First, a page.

Local officials from Chelsea say they were taken by surprise last week by a late-night drop-off of some 30 migrants, including children.
Alex Train, director of Housing and Community Development for the city of Chelsea, said Monday that the group was dropped off about 10 p.m. on Wednesday after the state was overwhelmed by a number of migrants arriving that day to its newly opened Welcome Center in Allston.
Train said La Colaborativa, Chelsea’s main partner to help new migrants, worked to “provide basic aid, emergency food assistance, access to basic health care, and ultimately emergency shelter.” He said the group included families with medical issues and suffering trauma from their journey. He called the situation a “full-scale humanitarian crisis.”
Whether or not staff from the nonprofit La Colaborativa was aware of their arrival is up for debate. Gladys Vega, head of the social-services nonprofit, originally told members of the media that she wasn’t given a heads-up about their arrival.
But state officials told GBH News that the state Office of Refugees and Immigrants “had multiple conversations with La Colaborativa about their capacity and willingness to support these families.”
“We have been working closely with La Colaborativa since last week on an orderly process to transition families to hotels,” state officials told GBH News on Monday in a statement released by Gov. Maura Healey's office.
Healey’s office says the state is contracting with La Colaborativa to provide hotel rooms for homeless families under the Emergency Assistance program, with costs covered by the state. Nearly 70 municipalities across the state are hosting families needing emergency assistance, state officials said.
The governor’s office said it continues to work with local and federal partners and community organizations to expand capacity of the emergency assistance system and find long-term solutions. In a high-cost state like Massachusetts, housing can be hard to find — even in the short term.
La Colaborativa is currently helping temporarily house new arrivals in hotels in Everett, Saugus, Quincy and other areas. The state’s emergency shelter system is strained by the regional housing affordability crisis, and the lack of capacity is warranting the opening of new facilities, like Joint Base Cape Cod.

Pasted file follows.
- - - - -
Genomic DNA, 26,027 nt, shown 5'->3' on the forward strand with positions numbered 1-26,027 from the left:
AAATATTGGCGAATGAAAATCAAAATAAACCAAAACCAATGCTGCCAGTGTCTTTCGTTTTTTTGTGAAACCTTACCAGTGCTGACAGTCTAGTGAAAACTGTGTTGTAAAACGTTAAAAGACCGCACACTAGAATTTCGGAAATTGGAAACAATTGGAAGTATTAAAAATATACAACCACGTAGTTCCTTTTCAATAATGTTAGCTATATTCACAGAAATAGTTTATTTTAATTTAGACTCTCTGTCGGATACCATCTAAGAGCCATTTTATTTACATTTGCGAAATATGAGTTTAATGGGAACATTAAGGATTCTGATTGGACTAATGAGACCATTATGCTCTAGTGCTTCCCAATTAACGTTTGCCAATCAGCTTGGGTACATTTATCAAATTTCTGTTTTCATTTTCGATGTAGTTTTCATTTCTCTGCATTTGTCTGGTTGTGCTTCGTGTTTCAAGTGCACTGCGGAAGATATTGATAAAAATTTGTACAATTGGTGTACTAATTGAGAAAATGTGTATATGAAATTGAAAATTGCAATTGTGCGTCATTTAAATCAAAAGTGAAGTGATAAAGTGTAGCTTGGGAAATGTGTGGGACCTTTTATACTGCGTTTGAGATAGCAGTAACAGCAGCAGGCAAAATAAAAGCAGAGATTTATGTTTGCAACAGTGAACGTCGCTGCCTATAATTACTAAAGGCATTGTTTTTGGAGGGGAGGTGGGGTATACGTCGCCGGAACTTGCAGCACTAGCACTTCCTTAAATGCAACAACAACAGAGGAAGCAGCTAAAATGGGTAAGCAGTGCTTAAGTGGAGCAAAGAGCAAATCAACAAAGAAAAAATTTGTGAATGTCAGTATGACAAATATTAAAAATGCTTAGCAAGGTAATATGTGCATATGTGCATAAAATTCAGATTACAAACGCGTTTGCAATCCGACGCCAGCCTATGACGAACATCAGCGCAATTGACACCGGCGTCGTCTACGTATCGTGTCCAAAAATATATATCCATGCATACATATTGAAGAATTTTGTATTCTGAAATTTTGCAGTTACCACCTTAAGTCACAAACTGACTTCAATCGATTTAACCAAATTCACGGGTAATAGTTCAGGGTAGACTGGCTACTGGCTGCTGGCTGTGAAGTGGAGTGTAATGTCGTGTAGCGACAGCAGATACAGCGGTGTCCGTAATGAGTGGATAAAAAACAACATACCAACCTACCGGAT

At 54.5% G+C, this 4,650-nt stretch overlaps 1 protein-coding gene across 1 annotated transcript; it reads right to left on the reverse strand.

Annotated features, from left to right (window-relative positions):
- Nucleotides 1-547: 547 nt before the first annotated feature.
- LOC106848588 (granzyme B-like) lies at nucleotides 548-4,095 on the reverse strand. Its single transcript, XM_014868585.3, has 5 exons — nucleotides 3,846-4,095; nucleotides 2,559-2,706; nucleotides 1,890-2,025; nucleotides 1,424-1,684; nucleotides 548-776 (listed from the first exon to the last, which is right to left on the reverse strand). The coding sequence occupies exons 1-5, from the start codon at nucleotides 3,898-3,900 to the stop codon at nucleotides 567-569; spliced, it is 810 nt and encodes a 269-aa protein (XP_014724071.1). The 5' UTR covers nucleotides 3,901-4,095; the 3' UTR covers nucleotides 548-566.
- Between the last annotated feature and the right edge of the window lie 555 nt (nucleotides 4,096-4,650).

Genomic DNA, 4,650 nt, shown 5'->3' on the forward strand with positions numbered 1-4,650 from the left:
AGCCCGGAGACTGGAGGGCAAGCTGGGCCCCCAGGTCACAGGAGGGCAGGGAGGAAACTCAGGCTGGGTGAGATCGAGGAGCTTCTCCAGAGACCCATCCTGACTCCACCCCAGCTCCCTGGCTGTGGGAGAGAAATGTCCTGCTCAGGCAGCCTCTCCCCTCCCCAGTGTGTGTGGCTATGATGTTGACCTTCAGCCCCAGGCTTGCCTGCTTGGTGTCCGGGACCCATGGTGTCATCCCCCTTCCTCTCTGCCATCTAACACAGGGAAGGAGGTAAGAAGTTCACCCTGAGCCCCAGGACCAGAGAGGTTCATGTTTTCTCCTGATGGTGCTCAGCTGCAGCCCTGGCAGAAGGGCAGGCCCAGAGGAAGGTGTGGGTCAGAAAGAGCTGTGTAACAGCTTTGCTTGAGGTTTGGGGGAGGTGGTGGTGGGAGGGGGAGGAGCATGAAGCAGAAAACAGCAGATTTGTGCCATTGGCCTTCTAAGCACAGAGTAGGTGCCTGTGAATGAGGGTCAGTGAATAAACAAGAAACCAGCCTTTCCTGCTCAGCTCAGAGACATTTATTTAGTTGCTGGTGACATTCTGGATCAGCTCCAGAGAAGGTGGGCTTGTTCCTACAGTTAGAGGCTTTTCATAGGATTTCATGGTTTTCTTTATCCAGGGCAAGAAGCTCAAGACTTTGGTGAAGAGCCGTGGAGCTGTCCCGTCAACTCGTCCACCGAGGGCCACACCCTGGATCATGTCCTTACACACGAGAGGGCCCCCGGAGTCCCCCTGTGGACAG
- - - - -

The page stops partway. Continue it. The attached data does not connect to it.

“Due to a critical shortage of available shelter beds and an increase in demand, we have had to use hotels and motels as a temporary, last resort to ensure families have safe housing,” the statement from Healey’s office continued. “The Family Welcome Center in Allston remains open as a central intake center, and we are connecting families with shelter as quickly as possible – whether that’s at Joint Base Cape Cod, hotels or other sites based on availability.”
Officials from La Colaborativa declined to comment, saying that “due to rapid ongoing development of the situation and the sensitive nature of the cases, the state had asked the organization to refrain from interviews.”
The nonprofit shared Instagram posts last week saying that, in just three days, its triage department “provided wraparound services for 250 individuals,” most of whom are Haitian. “Those services include food, housing, health assessments, and rapid reemployment.” Photos posted show families eating and children coloring at the organization’s offices in Chelsea.
The Rev. Myrlande Desrosier, who heads the Everett Haitian Community Center, said she sent members of her team to Chelsea on Wednesday night when she heard La Colaborativa needed help.
“Three things, people ask for. The first thing is spiritual support for the trauma. Secondly, people ask for some Haitian food. And the third is the housing,” she said. “In the beginning it’s like, ‘Let’s just get them some food.’ Many had not eaten in quite some time.”
During the first two days, she said at least one woman needed medical care.
“There was some cases, at least one of emergency pregnancy issues,” said Desrosiers.
Train said many migrants have arrived in Massachusetts after being bused by Republican governors to New York City and eventually traveling north to Boston.
“The city, La Colaborativa and our community-based partners barely sufficient resources to provide ample services for our existing residents, so this is truly outstripping our resource levels at this point, warranting state and federal resources,” he said.
Train said the city was surprised by the arrivals, but the state has no way of predicting the numbers for planning purposes.
“We see the state partners here doing the best they can with the systems that they have,'' he said. "Unfortunately, those systems are not at adequate capacity don't have enough resources and need to be rapidly scaled. And what occurred Wednesday night was a major byproduct of that.”